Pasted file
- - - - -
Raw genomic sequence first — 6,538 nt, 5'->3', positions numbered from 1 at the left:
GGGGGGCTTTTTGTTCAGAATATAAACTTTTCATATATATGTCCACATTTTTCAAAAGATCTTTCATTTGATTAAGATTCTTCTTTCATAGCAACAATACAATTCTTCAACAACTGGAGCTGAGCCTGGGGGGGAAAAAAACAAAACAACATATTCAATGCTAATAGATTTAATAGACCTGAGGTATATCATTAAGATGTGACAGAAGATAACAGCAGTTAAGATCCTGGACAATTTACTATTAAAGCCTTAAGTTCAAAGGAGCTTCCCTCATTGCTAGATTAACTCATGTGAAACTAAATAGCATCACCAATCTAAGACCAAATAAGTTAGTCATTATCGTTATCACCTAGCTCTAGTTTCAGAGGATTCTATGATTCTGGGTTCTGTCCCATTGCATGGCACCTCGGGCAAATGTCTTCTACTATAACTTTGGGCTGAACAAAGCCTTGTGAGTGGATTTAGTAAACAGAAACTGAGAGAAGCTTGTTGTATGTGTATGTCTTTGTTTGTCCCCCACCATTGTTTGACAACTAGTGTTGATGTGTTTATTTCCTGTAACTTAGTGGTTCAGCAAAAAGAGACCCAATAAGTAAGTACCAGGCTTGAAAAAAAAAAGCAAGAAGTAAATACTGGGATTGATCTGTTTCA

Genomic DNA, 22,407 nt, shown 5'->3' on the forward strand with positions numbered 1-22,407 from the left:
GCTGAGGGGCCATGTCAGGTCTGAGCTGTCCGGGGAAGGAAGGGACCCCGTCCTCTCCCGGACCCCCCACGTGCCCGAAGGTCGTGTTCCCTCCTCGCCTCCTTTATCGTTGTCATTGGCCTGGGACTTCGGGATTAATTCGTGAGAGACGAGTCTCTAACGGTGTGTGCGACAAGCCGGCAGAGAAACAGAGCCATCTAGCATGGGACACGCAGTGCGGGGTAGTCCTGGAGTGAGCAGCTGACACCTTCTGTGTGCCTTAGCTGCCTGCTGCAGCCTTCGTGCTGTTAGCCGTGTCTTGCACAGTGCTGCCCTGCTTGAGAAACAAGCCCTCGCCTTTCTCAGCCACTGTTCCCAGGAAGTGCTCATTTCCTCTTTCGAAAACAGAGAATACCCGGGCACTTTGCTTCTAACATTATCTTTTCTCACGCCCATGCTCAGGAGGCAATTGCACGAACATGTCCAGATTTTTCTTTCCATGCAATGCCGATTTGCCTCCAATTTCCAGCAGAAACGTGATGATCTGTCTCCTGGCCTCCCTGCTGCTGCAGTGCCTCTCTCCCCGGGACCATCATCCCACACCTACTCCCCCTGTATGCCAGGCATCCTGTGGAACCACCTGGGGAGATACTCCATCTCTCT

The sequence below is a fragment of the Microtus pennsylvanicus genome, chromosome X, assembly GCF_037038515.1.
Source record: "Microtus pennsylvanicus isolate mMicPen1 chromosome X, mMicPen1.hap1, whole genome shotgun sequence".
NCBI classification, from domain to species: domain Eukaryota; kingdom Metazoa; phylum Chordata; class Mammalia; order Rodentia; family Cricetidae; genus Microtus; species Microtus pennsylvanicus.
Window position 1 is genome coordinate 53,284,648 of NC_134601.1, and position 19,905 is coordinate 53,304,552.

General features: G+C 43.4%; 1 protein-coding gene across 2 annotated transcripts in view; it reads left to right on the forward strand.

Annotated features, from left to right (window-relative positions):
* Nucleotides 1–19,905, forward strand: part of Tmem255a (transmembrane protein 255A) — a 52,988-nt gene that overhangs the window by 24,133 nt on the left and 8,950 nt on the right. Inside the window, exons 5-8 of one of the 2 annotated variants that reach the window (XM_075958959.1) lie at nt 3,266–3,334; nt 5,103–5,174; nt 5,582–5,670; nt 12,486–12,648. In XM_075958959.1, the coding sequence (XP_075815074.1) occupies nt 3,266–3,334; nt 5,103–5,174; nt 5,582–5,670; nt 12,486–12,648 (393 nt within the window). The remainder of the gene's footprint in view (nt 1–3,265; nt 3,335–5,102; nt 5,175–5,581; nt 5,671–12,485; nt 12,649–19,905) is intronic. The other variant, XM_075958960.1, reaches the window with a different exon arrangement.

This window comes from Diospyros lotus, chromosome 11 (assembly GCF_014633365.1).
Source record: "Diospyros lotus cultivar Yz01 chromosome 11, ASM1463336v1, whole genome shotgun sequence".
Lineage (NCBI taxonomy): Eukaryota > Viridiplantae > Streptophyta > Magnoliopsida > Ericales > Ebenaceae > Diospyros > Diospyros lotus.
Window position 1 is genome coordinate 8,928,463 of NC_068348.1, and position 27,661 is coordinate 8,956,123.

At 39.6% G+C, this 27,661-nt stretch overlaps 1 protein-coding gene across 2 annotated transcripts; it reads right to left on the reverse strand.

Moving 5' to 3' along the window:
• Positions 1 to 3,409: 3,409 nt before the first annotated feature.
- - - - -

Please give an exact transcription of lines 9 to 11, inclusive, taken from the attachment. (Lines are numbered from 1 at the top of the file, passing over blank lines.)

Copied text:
General features: G+C 43.4%; 1 protein-coding gene across 2 annotated transcripts in view; it reads left to right on the forward strand.

Annotated features, from left to right (window-relative positions):
* Nucleotides 1–19,905, forward strand: part of Tmem255a (transmembrane protein 255A) — a 52,988-nt gene that overhangs the window by 24,133 nt on the left and 8,950 nt on the right. Inside the window, exons 5-8 of one of the 2 annotated variants that reach the window (XM_075958959.1) lie at nt 3,266–3,334; nt 5,103–5,174; nt 5,582–5,670; nt 12,486–12,648. In XM_075958959.1, the coding sequence (XP_075815074.1) occupies nt 3,266–3,334; nt 5,103–5,174; nt 5,582–5,670; nt 12,486–12,648 (393 nt within the window). The remainder of the gene's footprint in view (nt 1–3,265; nt 3,335–5,102; nt 5,175–5,581; nt 5,671–12,485; nt 12,649–19,905) is intronic. The other variant, XM_075958960.1, reaches the window with a different exon arrangement.